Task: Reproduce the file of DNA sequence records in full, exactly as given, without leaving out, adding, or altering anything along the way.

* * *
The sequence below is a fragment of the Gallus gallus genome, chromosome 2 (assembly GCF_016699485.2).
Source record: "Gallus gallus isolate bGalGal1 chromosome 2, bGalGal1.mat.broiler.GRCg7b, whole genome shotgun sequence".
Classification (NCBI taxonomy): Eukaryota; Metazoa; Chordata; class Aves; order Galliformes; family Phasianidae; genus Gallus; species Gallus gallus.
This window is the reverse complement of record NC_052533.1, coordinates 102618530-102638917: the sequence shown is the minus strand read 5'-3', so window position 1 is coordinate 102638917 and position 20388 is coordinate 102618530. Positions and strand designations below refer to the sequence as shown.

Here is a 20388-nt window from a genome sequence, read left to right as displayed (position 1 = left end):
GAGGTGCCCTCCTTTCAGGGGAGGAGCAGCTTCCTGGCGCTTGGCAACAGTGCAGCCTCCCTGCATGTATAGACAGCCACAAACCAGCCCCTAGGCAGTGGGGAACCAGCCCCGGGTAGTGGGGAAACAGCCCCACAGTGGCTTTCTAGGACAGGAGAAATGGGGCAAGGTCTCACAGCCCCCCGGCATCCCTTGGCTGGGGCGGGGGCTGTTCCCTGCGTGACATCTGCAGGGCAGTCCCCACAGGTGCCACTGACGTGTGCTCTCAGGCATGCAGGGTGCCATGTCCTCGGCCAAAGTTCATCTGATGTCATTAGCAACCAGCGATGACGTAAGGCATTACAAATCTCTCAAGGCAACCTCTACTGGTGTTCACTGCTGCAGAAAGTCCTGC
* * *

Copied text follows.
The sequence below is a fragment of the Gallus gallus genome, chromosome 2 (assembly GCF_016699485.2).
Source record: "Gallus gallus isolate bGalGal1 chromosome 2, bGalGal1.mat.broiler.GRCg7b, whole genome shotgun sequence".
Classification (NCBI taxonomy): Eukaryota; Metazoa; Chordata; class Aves; order Galliformes; family Phasianidae; genus Gallus; species Gallus gallus.
This window is the reverse complement of record NC_052533.1, coordinates 102618530-102638917: the sequence shown is the minus strand read 5'-3', so window position 1 is coordinate 102638917 and position 20388 is coordinate 102618530. Positions and strand designations below refer to the sequence as shown.

Here is a 20388-nt window from a genome sequence, read left to right as displayed (position 1 = left end):
GAGGTGCCCTCCTTTCAGGGGAGGAGCAGCTTCCTGGCGCTTGGCAACAGTGCAGCCTCCCTGCATGTATAGACAGCCACAAACCAGCCCCTAGGCAGTGGGGAACCAGCCCCGGGTAGTGGGGAAACAGCCCCACAGTGGCTTTCTAGGACAGGAGAAATGGGGCAAGGTCTCACAGCCCCCCGGCATCCCTTGGCTGGGGCGGGGGCTGTTCCCTGCGTGACATCTGCAGGGCAGTCCCCACAGGTGCCACTGACGTGTGCTCTCAGGCATGCAGGGTGCCATGTCCTCGGCCAAAGTTCATCTGATGTCATTAGCAACCAGCGATGACGTAAGGCATTACAAATCTCTCAAGGCAACCTCTACTGGTGTTCACTGCTGCAGAAAGTCCTGC